We are working on several projects in Spain, a house in Brooklyn, a resort in Argentina and a research project in Ho Chi Minh City. In the last couple of years we have also been collaborating with other offices from Madrid and from Beijing on different types of projects. We are very interested in working in Southeast Asia, but really we are open to working anywhere, and we love travelling and learning from different places.

And what prompted the move from Shanghai back to Spain?

A personal matter urged our return and while we were in Spain sorting out family issues we started a small project in Mallorca. Then we were invited to work on an amazing project in Brazil and, after this, one thing led to another. It wasn't a planned move. If it wasn't for that personal matter chances are we would still be in China. But you have to see opportunities as you move.

A tricky question, but of all the OHLAB projects so far, is it possible to single out a personal favourite? If so, what makes it special to you?

Indeed is a tricky question! It is difficult to single out one. Maybe one of our very first projects, one that is still unfinished and we don't know when it will be. It is a research project and a documentary film on trans-national architecture in Southeast Asia. It is very special for us because it led us to China to study a certain type of architecture in which we were both interested in and critical of. It also taught us a way of working with narratives and stories that has very much influenced the way we’ve worked since.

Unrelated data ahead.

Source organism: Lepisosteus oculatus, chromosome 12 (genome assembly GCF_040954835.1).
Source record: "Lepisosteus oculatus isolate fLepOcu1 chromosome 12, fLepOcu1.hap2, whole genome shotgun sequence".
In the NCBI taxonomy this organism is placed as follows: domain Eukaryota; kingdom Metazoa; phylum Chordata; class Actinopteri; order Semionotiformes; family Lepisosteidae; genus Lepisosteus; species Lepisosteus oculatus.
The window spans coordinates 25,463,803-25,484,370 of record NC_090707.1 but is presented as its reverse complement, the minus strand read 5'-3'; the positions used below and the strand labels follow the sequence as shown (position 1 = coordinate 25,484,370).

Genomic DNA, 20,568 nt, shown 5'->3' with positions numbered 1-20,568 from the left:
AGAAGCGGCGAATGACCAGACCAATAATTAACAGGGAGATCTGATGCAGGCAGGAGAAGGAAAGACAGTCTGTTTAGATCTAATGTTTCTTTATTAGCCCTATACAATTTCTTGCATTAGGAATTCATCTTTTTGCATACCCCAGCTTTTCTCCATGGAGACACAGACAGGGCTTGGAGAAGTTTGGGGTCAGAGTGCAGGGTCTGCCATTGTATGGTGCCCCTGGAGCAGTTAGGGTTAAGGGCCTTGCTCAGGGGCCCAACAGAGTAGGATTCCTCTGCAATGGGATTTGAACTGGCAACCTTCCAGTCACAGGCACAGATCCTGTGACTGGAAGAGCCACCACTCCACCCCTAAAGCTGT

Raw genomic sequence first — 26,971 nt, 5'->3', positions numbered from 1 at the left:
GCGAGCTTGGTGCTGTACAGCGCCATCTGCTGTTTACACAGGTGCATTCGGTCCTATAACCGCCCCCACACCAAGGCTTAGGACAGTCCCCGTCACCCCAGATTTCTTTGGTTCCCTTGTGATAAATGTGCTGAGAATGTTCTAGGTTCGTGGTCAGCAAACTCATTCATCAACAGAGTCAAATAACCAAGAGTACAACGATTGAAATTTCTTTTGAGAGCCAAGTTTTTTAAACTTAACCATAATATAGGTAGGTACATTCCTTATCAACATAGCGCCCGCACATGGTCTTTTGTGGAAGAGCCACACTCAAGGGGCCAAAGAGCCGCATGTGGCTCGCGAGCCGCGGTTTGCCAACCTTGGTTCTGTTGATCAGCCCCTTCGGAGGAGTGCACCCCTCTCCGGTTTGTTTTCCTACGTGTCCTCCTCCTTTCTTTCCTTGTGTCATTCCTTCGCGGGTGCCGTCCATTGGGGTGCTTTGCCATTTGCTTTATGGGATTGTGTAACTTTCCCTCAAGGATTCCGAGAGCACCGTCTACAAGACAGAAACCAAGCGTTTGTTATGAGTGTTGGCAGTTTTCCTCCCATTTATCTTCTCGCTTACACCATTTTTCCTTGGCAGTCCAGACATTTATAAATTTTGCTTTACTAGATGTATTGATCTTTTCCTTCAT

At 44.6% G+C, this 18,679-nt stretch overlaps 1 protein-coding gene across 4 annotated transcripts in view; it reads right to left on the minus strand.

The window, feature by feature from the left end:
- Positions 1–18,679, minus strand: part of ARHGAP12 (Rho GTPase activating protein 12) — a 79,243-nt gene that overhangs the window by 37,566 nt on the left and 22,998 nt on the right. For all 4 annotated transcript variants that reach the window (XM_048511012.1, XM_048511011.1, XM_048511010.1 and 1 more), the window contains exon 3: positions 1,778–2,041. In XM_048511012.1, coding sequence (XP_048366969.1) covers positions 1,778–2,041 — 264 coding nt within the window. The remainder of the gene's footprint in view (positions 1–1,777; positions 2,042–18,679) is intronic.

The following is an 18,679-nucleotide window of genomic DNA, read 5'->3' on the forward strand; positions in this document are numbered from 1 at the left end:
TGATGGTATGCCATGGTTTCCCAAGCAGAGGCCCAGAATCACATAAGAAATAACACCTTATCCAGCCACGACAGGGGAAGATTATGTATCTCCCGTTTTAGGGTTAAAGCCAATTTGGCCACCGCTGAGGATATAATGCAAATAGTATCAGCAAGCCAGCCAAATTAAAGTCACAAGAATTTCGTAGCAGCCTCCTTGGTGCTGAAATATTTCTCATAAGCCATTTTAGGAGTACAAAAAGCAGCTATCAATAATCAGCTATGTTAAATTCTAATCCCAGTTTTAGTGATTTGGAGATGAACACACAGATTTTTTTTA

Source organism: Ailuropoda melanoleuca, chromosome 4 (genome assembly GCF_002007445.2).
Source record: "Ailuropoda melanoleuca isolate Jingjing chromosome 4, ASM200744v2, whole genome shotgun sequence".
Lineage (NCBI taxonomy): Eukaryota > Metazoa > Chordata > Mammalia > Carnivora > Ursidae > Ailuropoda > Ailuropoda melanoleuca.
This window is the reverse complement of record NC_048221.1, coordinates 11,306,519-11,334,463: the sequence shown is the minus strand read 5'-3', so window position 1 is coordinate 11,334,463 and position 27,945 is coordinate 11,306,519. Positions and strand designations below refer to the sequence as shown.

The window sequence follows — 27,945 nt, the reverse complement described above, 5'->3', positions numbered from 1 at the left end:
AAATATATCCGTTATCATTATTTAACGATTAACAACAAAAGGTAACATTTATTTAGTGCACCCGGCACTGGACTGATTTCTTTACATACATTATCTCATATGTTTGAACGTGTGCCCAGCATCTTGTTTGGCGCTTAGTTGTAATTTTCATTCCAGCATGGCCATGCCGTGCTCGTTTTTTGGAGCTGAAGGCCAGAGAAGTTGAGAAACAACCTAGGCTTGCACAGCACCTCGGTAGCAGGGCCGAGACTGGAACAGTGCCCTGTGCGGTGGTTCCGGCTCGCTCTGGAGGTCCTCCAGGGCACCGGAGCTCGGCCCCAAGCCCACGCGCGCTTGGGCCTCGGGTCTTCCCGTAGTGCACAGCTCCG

When you say you were interested and critical at the same time, what do you mean?

It's a long story (actually the subject of my PhD), so to make it really short, let’s say that we live in a globalized world and we feel that globalized architecture has its pros and cons...

Your work at OHLAB has gained considerable international acclaim. So much so that exhibitions were staged about it in Berlin and Moscow. Can you tell us about that?

The exhibitions were amazing projects in their own right. Everything started with Tina diCarlo, former curator of architecture and design at the Museum of Modern Art in New York. She visited a small project we had just finished in Madrid and proposed that we use that project for an exhibition in Berlin about exhibiting architecture. The project turned into a dialogue about the house between Tina, a poet, a photographer, a graphic designer and ourselves. We enjoyed the experience very much.

And how did it feel to win the Best Retail & Leisure category of the WIN Awards 2012 with 'Precious Boxes'?

It was amazing! The quality of the projects presented was incredible so we didn't expect to win the award. We felt very lucky given the standard of the other projects and it meant a lot of recognition for us.

And what made you decide to enter again this year with Relojeria Alemana Born and Sala de Despiece?

We feel these projects are even stronger than the one we won the 2012 awards with.

Finally, if you were granted three wishes for OHLAB, what would they be?

To keep attracting good clients that trust our work, to continue accomplishing projects that make our clients happy, and to push the boundaries with these projects so that they can question the way we live and help improve it.

Gail Taylor